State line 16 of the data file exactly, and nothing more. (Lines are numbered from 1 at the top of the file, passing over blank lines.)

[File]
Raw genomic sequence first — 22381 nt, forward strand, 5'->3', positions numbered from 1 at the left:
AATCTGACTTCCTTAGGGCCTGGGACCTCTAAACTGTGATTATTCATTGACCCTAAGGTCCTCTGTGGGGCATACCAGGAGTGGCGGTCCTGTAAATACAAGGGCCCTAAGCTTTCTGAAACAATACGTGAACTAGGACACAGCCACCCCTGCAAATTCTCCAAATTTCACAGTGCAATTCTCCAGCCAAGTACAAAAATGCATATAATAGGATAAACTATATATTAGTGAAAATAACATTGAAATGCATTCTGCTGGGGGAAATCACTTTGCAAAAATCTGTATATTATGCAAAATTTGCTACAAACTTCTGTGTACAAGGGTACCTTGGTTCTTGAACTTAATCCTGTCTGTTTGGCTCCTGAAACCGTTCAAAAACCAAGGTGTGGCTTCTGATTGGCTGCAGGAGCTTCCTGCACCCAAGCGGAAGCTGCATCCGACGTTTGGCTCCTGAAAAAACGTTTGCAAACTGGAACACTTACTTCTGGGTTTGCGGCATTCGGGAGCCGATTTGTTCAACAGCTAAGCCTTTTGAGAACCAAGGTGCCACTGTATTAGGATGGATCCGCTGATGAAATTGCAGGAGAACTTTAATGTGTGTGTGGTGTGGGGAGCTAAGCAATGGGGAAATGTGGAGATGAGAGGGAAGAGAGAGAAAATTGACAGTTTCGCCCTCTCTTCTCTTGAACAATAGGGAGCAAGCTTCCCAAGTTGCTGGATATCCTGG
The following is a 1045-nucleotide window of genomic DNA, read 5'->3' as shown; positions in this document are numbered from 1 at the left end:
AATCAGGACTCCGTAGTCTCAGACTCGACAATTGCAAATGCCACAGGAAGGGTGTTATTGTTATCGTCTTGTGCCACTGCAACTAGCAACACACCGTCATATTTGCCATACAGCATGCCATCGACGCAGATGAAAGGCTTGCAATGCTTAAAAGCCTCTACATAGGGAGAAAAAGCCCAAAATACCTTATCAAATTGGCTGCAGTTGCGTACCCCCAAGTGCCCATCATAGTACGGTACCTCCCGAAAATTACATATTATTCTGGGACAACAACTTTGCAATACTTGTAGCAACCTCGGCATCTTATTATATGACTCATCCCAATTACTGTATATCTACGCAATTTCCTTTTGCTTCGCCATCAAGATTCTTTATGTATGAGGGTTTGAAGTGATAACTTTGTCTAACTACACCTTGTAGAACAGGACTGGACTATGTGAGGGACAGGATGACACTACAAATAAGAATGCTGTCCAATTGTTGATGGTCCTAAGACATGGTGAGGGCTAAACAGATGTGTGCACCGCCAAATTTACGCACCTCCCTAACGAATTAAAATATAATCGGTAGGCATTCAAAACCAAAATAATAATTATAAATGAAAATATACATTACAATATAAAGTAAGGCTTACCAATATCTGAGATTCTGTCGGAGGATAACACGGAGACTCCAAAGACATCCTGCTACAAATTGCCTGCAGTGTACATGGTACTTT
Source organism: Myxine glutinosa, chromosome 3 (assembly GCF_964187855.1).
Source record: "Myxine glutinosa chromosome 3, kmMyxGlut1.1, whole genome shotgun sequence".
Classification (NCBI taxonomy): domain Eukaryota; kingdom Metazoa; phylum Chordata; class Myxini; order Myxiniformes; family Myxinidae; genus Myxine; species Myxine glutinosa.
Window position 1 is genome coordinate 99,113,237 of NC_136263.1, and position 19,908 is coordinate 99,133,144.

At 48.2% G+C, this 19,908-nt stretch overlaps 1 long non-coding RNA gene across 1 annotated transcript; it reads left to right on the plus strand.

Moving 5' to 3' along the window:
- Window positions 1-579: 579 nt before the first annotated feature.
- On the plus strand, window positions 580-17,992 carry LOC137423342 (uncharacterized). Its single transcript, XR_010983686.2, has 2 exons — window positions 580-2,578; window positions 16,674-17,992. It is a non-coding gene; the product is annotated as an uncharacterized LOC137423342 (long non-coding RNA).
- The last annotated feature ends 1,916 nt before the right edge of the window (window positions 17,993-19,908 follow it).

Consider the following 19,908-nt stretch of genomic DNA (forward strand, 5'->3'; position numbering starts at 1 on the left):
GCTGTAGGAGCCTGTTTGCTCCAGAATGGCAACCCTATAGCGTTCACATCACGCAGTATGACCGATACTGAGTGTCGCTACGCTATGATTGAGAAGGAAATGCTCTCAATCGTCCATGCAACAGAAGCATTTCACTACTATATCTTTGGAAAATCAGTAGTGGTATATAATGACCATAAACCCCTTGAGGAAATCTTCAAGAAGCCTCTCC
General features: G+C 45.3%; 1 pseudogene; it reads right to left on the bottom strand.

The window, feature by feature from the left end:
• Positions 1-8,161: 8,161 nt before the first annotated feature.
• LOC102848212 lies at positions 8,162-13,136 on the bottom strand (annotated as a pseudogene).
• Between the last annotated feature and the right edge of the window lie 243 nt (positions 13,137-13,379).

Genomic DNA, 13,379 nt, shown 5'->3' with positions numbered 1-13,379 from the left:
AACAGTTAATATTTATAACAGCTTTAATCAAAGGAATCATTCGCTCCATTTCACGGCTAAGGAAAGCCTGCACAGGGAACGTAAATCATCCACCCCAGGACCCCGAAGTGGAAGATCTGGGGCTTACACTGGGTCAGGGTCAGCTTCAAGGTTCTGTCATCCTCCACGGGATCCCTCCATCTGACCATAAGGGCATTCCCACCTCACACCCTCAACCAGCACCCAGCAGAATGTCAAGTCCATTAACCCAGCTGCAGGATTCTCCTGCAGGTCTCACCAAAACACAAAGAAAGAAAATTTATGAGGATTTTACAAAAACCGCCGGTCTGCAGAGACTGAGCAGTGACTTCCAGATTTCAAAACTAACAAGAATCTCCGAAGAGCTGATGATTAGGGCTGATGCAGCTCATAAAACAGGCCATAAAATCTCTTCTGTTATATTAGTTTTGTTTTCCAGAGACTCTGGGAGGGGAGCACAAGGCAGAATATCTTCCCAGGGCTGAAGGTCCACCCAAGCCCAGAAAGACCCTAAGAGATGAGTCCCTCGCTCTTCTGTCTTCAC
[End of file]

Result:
General features: G+C 45.3%; 1 pseudogene; it reads right to left on the bottom strand.